Dir.: Francois Reichenbach; Documentary with commentary by Jean Cocteau; France 1960, 90 min.
French writer/director/DoP Francois Reichenbach (1921-1993) made his name with a series of musical biopics, amongst them Serge Gainsbourg, Herbert von Karajan, Yehudi Menuhin and Mireille Mathieu. Chris Marker collaborates on this freewheeling travelogue with its delightful preamble by Jean Cocteau that praises his homeland’s spirit of resistance.
The journey kicks off at the Golden Gate Bridge in San Franciso, where Reichenbach meets participants of the ‘Salt Route’, re-staged in Houston. Ordinary Americans saddle up horses and carts and re-live, for a few days, the experience of the founding fathers. The voice-over expresses how their Native Indians will live forever live in their hearts – a rather dubious statement. But Reichenbach really gets going with the next sequence, a photo shot on a beach in California where a couple of actors get really excited by their activities, “even beyond their remit”. This male perspective never comes to rest.
After a cursory visit to Disneyland (back then a far less technological experience) and a ‘Ghost Town’ in LA where extras from Hollywood pose with visitors, we visit a Rodeo in a prison where the winner will have his sentence reduced by a year – the runner-up will have three weeks ‘holiday’ from jail to spend with his wife. Then starts a nostalgic trip to American childhood, expectant fathers learning to bathe and feed babies in a three week course. When said babies have been born, we discover they have their own TV programmes in hospital. Hula-hop contests and various parades with children and adults, show a strict segregation, but the director turns a blind eye. Further on, boys under thirteen are taught to be impervious to their injuries at Soap-Box Derbies, toughening up the new generation.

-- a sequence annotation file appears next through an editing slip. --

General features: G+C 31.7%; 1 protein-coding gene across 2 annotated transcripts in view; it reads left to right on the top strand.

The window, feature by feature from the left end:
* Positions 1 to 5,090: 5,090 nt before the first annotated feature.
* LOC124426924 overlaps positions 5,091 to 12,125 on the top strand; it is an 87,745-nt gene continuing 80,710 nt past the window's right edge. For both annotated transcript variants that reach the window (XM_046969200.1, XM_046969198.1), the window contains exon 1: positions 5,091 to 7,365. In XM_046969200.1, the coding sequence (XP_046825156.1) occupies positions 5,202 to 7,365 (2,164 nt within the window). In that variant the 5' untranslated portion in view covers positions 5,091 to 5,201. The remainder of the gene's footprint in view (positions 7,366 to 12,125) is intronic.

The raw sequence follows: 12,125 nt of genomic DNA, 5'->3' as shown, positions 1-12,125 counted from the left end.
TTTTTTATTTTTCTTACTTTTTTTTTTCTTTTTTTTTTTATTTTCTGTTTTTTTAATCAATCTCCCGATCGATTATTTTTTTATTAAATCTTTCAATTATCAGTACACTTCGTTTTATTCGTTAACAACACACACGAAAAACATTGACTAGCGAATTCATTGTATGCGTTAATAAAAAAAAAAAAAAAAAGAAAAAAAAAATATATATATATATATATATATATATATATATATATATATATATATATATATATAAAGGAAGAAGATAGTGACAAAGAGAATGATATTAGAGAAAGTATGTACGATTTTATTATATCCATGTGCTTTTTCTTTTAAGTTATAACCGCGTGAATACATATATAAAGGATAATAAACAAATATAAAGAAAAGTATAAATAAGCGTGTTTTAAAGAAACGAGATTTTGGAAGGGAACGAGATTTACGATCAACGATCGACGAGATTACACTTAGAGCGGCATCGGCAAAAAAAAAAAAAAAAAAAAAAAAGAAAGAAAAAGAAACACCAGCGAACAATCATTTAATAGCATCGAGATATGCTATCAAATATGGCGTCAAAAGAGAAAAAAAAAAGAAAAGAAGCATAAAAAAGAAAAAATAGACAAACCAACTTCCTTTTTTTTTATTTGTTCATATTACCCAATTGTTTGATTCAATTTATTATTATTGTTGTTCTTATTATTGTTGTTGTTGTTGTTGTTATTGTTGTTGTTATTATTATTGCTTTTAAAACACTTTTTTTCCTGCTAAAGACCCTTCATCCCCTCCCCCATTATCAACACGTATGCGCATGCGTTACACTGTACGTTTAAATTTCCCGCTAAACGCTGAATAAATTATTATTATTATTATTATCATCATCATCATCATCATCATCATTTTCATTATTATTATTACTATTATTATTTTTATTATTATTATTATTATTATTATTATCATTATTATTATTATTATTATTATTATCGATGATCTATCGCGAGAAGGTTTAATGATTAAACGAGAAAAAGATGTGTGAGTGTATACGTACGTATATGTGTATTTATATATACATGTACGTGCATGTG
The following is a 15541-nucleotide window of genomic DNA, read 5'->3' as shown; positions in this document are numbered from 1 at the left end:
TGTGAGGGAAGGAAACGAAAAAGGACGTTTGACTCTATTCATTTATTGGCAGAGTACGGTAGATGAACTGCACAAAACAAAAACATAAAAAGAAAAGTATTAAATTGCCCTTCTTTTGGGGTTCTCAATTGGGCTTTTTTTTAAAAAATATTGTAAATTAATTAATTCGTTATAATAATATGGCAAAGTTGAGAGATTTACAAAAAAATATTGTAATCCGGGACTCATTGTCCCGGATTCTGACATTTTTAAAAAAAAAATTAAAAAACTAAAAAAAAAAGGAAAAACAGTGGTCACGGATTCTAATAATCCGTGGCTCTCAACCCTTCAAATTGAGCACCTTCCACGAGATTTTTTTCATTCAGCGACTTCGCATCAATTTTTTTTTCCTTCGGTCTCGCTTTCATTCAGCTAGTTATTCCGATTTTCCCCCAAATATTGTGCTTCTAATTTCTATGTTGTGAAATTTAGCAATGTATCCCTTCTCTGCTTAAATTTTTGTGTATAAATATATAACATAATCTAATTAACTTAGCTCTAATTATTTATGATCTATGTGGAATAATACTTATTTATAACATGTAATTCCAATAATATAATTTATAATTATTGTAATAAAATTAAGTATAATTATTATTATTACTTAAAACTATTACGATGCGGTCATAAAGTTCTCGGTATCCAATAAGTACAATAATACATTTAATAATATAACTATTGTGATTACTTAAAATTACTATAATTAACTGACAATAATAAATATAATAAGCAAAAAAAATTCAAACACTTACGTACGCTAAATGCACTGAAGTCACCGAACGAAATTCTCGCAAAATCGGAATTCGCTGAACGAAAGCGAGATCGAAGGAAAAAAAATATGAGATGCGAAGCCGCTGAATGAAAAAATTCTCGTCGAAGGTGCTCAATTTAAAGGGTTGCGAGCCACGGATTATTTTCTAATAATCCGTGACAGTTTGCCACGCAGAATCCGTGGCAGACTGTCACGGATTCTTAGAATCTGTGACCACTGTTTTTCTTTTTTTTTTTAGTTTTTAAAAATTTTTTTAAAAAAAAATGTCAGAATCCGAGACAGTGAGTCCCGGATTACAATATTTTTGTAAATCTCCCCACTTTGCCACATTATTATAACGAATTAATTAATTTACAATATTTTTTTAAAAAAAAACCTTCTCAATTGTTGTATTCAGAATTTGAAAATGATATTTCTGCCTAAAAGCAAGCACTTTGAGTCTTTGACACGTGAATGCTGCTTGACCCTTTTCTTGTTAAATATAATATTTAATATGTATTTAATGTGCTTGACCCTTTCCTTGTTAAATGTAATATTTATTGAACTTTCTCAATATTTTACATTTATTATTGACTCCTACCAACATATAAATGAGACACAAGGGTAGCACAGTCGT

But soon we come back to the sexy side of it all, visiting a school for striptease where young women learn the trade. A half-naked young woman appears in a ad while the off-voice commentator states”this woman has an ordinary husband”. Reichenbach spends an awful long time at the beach where teenagers “discover their sexuality”. After a demolition derby, the feature takes us to New Orleans, where the carnival processions are strictly segregated: Black and White Carnival do not meet. Finally some unruly young men are seen in prison, following by a sequence involving their positive counterparts in a cult-like ‘Holy Rollers’. It all ends up in New York with its massive glass store-fronts, making Reichenbach wonder “if the US is not just a big shop with slogans” and fearing “that Europe might look the same in twenty years.” Clearly he wasn’t wrong!
Nothing prepares for the violence of the Kennedy or Martin Luther King assassinations, or the Vietnam War, which dominated the next decade. But thanks to Reichenbach’s uncritical approach, we start to appreciate the fault lines of a society which would explode not long afterwards. Forget the white-washing commentary, just take it all in with your eyes. Reichenbach offers a cinematic and valuable heads-up for what was to come. AS
ON RELEASE COURTESY OF ARROW | 1 JUNE 2020